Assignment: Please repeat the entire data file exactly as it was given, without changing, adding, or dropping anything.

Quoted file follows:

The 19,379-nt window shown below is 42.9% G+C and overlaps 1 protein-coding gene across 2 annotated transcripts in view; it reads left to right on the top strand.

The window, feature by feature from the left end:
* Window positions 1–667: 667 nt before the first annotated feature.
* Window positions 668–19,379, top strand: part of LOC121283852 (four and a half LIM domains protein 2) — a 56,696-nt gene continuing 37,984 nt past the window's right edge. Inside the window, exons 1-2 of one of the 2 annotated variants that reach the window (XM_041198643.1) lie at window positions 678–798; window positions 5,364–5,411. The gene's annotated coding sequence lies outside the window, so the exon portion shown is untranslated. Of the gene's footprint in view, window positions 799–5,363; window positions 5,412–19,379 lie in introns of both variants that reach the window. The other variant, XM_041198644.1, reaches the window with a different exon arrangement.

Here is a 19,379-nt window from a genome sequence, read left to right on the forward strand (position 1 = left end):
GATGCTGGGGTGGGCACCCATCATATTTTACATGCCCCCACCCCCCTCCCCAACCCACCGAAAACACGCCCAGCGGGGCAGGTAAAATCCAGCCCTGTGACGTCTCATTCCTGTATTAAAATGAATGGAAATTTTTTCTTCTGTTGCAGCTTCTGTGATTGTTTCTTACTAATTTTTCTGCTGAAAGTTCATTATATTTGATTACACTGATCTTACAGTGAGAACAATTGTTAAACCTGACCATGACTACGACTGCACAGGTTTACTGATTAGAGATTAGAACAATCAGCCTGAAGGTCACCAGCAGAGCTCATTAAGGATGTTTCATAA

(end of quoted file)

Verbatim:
The 19,379-nt window shown below is 42.9% G+C and overlaps 1 protein-coding gene across 2 annotated transcripts in view; it reads left to right on the top strand.

The window, feature by feature from the left end:
* Window positions 1–667: 667 nt before the first annotated feature.
* Window positions 668–19,379, top strand: part of LOC121283852 (four and a half LIM domains protein 2) — a 56,696-nt gene continuing 37,984 nt past the window's right edge. Inside the window, exons 1-2 of one of the 2 annotated variants that reach the window (XM_041198643.1) lie at window positions 678–798; window positions 5,364–5,411. The gene's annotated coding sequence lies outside the window, so the exon portion shown is untranslated. Of the gene's footprint in view, window positions 799–5,363; window positions 5,412–19,379 lie in introns of both variants that reach the window. The other variant, XM_041198644.1, reaches the window with a different exon arrangement.

Here is a 19,379-nt window from a genome sequence, read left to right on the forward strand (position 1 = left end):
GATGCTGGGGTGGGCACCCATCATATTTTACATGCCCCCACCCCCCTCCCCAACCCACCGAAAACACGCCCAGCGGGGCAGGTAAAATCCAGCCCTGTGACGTCTCATTCCTGTATTAAAATGAATGGAAATTTTTTCTTCTGTTGCAGCTTCTGTGATTGTTTCTTACTAATTTTTCTGCTGAAAGTTCATTATATTTGATTACACTGATCTTACAGTGAGAACAATTGTTAAACCTGACCATGACTACGACTGCACAGGTTTACTGATTAGAGATTAGAACAATCAGCCTGAAGGTCACCAGCAGAGCTCATTAAGGATGTTTCATAA